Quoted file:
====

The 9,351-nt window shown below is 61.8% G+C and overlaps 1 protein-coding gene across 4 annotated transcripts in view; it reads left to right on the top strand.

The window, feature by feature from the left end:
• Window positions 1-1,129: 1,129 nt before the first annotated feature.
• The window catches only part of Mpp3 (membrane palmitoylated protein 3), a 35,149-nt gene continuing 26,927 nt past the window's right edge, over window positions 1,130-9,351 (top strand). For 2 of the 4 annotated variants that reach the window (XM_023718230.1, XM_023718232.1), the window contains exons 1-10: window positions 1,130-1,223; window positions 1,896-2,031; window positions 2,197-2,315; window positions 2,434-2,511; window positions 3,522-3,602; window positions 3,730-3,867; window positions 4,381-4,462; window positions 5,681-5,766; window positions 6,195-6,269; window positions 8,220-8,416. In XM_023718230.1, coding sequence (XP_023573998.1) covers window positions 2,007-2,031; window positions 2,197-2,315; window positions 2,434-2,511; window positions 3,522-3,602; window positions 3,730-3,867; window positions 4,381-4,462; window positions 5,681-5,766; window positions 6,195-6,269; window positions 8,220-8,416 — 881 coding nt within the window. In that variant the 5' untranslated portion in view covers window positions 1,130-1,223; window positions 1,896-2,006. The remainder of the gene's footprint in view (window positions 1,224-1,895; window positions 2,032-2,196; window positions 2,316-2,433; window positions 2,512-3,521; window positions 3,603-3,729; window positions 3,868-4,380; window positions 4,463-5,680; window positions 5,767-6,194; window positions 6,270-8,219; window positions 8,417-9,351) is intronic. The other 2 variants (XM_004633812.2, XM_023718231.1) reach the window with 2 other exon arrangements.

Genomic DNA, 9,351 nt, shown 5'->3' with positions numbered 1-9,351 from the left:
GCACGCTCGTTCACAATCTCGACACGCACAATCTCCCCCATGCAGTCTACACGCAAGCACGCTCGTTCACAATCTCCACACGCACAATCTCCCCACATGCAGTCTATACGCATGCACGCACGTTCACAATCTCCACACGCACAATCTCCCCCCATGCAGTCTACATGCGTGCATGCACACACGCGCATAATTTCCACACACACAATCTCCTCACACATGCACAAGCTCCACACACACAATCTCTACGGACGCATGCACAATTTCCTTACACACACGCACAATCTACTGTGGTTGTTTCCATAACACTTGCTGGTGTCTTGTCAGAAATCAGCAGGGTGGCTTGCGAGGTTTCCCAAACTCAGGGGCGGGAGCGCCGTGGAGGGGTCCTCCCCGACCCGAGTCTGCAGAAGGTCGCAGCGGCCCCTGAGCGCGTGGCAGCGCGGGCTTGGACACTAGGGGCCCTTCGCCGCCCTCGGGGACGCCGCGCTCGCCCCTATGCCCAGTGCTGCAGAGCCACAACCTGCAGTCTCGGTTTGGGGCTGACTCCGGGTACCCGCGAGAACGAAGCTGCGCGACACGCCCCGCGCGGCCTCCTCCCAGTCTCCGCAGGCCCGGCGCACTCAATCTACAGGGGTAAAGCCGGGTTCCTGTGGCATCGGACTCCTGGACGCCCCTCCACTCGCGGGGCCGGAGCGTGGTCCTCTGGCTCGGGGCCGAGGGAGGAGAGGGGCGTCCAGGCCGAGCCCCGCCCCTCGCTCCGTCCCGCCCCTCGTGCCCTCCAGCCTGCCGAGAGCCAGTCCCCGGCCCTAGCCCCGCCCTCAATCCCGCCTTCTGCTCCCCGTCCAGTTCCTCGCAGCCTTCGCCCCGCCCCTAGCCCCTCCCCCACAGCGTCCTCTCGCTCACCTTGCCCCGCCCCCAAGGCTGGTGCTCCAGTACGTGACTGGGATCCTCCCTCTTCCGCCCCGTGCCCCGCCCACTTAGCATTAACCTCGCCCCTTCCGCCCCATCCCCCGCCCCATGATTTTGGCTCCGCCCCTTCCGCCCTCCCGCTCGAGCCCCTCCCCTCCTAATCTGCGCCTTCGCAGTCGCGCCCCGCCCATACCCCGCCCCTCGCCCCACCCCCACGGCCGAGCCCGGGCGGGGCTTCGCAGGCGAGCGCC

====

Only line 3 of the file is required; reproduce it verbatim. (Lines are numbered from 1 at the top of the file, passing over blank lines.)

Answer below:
• Window positions 1-1,129: 1,129 nt before the first annotated feature.